From the flight deck: opposing views on EU Referendum
As we edge nearer to the EU Referendum on the 23rd June, we asked two pilots to provide their opposing views of the debate as part of a guest blog. Here, Derek Suckling, a British Airways Captain, and Jon Horne, also BA and Vice-President of the European Cockpit Association, give their personal opinions on whether to ‘Remain’ as part of the European Union or ‘Leave’.
Disclaimer: the views expressed by individuals in any article included on blog.balpa.org are not necessarily those of the Association. The messages in this article express only the personal views of the authors.
Captain Derek Suckling: Leave
Conceptually Europe should be a wonderful thing. More than twenty nation states working collaboratively for a greater good, ensuring peace and economic stability.
Why then is the European project and our continuing membership on such a knife edge, with Brexit appearing a very real outcome and one which I personally favour.
Firstly, consider the United States of Europe as many portray the EU “master plan”. Why can Europe not aspire to achieve the same as the American model and become a Federation of nation states of Europe?
The first issue comes about because Europe is so completely disparate and does not share the common identity of our American cousins. Consequently when you try to push nations and cultures together in an ever tighter union they repel.
The EU itself has a fear. The UK is the first, but probably not the last, of the European nations to express a sense of frustration at Europe’s attempts to control and subvert national identity into a federal super-state.
In the US federal control exists but only at the oversight levels of law making. When states determine how they will run the majority of key decisions are conducted at exactly that local level. Europe follows no such model, with every aspect of life being governed and controlled by EU direction.
While Europe produces hundreds and even thousands of directives and instructions, the federal part of the US government leaves law makers in most areas of life to determine local consensus legislation.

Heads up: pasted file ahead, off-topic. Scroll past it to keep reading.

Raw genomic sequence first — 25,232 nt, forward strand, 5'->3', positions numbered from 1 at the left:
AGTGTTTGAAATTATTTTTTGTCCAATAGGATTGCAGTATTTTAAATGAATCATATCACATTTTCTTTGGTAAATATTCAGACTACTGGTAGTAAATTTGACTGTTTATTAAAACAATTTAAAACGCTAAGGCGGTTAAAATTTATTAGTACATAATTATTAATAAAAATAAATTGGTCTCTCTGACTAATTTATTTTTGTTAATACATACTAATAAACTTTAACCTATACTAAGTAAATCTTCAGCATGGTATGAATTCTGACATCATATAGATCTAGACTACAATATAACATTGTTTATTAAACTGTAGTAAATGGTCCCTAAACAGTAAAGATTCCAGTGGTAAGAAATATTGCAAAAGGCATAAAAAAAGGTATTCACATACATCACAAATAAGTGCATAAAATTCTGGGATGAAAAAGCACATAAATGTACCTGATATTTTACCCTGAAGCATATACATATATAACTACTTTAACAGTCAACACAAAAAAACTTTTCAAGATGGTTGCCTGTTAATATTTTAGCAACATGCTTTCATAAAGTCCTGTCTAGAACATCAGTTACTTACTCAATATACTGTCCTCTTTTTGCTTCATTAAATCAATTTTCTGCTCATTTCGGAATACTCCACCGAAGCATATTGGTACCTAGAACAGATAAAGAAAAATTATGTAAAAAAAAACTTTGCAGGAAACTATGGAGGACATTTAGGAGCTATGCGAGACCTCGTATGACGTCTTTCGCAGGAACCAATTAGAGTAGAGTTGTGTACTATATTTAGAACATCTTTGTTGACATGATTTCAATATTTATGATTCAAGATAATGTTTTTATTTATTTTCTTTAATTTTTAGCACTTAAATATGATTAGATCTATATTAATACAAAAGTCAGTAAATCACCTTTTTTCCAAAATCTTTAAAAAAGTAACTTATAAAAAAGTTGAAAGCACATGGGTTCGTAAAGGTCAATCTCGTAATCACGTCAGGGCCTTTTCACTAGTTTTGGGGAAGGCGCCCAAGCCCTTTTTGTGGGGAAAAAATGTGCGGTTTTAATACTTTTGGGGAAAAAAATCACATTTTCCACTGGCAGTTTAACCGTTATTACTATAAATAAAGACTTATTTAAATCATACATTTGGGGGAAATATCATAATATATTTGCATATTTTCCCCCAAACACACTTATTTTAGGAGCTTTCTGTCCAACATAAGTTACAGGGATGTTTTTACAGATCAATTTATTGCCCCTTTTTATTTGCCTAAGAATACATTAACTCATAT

The US is far from a perfect the model of course, but if only Europe could be convinced to follow a similar path it would allay many of the fears of the reluctant Brexiteer.
The Remain camp will tell us that economic Armageddon is inevitable as a result of a leave vote. In reality we should probably expect nothing more than a jolt and a soft landing as fiscal policy, under clear direction from our sovereign parliament, manages our problems expeditiously and directly.
The much-feared trade issues– we are, after all, a nation of shopkeepers– is also being used for scare purposes by Remain. Remember, for every job directly linked to European trade, five more are smothered by the burden of EU rules and regulations.
The Remain camp’s economic scaremongering assumes that overnight Europe ceases to trade with the world’s fifth largest economy. BMW, Mercedes, Siemens and Fiat are not going to allow their governments to close access to one of the growth economies on or near the continent of Europe.
The EU has failed miserably on trade outside of its borders. Eight years on TTIP could not be any more loaded to favour America had it been written by the US law makers themselves.
Any organisation that can write tens of pages, thousands of words, on the sale of cucumbers or the maximum curve of a banana must surely be discredited as one that has missed the entire point of its being.
In our own industry we have seen the perils of European interference. Our own well considered, tried and tested regulations package under CAP 371 torn up and replaced with a harmonised FTL scheme shoehorning in everyone’s viewpoint across the entire EASA spectrum of views.
The result? EASA FTLs are the camel of legislation output. Designed by committee, ignoring science and not fit for purpose. Unfortunately, whilst part of the grand design of Europe, we are stuck with them.
I’ll be voting Leave in the Referendum. The fear of the unknown can be parked. I prefer instead to look at the gaps in our knowledge as an opportunity, a blank sheet of paper if you like.
The UK became one of the world’s great powers, with far more influence than our headcount and footprint on the world deserves. The truth is we can do so again. To do so we have to stand alone instead of being one voice lost inside the cacophony of noise that is the EU project.
Have confidence that we can shape our own path from the 24th of June and don’t fall into the “better the devil you know” trap that is the central plank of the Remain argument.
Captain Jon Horne: Remain
There’s a newspaper reading voter, a Tory-donor banker, and an immigrant sat around a table on which they have 12 delicious biscuits.
The banker glances to each side of him at the other two, reaches both arms forward and gathers 11 of the biscuits, scooping them towards him, and messily scoffs the lot.
Then he gestures at the immigrant, turns to the voter, and says “Watch out: he’s after your biscuit…”
For me, this joke just about sums up the present media debate about the EU referendum.
I fly the A320 for BA out of Heathrow, and I am also seconded by BALPA to be Vice-President of the European Cockpit Association (ECA), the body for all Europe’s pilot associations and unions, in which BALPA is a major player. As such I have some fairly direct day to day experience of the frustrations and opportunities we have through working within the EU. I will try and be absolutely straight, and frank about how I see it. No spin.